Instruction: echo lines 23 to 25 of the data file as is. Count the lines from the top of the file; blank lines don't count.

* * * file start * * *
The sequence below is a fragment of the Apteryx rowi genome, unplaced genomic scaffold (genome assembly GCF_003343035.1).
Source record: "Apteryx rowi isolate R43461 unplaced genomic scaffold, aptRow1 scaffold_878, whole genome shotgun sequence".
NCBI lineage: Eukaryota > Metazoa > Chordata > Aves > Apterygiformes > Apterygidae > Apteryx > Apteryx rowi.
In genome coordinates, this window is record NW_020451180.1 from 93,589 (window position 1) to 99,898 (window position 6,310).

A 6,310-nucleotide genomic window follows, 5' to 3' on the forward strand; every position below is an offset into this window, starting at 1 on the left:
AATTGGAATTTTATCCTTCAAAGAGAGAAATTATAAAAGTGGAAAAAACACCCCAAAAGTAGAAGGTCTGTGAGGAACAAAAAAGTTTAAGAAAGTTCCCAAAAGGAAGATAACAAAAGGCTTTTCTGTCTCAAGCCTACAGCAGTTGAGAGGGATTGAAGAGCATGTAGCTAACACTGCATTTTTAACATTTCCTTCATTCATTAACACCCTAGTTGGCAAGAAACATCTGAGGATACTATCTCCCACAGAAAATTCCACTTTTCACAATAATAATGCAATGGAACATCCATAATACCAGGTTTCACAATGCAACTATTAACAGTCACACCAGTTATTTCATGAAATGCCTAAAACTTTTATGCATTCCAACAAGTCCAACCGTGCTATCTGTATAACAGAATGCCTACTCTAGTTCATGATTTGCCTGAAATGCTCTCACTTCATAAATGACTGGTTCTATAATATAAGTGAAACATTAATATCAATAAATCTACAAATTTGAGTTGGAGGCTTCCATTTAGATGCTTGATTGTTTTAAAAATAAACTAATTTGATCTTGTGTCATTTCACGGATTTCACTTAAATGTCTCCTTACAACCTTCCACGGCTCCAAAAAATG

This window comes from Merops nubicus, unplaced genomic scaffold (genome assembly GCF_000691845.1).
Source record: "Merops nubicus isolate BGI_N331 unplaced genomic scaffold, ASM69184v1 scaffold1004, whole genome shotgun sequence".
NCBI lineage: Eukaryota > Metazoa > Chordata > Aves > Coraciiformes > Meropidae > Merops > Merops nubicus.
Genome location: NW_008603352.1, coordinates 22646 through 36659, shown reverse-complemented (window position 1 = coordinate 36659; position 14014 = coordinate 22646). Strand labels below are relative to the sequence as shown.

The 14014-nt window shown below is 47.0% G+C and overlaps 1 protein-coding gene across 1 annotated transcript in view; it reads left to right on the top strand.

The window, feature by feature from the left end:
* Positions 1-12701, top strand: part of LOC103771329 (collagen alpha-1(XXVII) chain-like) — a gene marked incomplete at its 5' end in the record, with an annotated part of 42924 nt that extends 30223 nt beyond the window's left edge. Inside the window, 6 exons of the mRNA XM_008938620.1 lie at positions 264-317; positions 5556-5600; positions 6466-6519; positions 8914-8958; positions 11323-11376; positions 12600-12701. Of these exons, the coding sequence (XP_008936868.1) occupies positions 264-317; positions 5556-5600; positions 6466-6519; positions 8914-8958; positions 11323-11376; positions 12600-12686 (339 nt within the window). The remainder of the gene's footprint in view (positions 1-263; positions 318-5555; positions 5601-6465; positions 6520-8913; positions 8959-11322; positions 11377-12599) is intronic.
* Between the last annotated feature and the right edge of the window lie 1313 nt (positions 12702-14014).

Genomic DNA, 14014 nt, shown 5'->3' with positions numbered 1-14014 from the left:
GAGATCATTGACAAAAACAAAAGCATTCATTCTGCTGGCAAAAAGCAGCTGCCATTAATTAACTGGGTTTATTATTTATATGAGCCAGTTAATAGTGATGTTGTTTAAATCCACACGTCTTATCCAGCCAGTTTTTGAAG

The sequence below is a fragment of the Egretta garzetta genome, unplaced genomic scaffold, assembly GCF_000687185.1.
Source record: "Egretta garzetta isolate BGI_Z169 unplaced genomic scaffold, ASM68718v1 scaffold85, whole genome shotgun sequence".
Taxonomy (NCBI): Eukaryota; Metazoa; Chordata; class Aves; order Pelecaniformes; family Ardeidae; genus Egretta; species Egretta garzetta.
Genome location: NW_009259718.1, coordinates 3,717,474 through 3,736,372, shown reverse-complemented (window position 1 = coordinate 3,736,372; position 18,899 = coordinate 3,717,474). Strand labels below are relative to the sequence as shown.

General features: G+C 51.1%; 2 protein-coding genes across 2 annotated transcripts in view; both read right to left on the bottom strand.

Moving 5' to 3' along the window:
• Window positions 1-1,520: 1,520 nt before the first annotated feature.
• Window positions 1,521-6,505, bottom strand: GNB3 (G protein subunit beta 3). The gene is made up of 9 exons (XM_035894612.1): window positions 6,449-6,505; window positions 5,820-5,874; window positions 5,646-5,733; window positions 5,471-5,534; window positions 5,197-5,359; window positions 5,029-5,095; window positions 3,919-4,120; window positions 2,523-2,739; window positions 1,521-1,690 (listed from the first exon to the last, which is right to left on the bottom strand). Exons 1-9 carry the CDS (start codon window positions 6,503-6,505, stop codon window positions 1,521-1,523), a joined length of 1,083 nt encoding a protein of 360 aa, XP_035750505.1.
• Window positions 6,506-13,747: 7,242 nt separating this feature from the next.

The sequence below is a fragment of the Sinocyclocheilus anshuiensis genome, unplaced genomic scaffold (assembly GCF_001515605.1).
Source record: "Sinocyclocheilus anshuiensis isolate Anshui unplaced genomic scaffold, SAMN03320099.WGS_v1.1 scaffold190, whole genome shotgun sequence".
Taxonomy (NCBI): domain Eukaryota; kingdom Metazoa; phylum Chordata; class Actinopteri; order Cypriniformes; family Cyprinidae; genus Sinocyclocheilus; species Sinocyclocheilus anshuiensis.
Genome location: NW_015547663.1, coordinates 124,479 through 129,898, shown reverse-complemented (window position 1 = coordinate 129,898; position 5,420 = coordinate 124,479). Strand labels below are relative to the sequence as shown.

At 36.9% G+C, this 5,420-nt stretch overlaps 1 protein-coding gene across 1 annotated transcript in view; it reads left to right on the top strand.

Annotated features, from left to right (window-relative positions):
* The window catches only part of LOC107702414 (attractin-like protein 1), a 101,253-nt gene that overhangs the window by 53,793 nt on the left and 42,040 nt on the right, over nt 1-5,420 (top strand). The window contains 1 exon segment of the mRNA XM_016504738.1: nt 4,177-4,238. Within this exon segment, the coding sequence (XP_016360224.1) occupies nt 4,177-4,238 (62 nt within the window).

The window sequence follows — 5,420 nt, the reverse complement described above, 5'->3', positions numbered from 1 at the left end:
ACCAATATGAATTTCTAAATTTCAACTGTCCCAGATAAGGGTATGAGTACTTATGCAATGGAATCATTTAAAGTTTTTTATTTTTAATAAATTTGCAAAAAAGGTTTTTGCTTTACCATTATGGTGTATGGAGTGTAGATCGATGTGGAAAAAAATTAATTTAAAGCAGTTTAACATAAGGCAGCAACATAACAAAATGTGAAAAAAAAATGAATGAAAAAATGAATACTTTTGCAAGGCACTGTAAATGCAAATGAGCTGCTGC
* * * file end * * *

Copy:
• Window positions 1-1,520: 1,520 nt before the first annotated feature.
• Window positions 1,521-6,505, bottom strand: GNB3 (G protein subunit beta 3). The gene is made up of 9 exons (XM_035894612.1): window positions 6,449-6,505; window positions 5,820-5,874; window positions 5,646-5,733; window positions 5,471-5,534; window positions 5,197-5,359; window positions 5,029-5,095; window positions 3,919-4,120; window positions 2,523-2,739; window positions 1,521-1,690 (listed from the first exon to the last, which is right to left on the bottom strand). Exons 1-9 carry the CDS (start codon window positions 6,503-6,505, stop codon window positions 1,521-1,523), a joined length of 1,083 nt encoding a protein of 360 aa, XP_035750505.1.
• Window positions 6,506-13,747: 7,242 nt separating this feature from the next.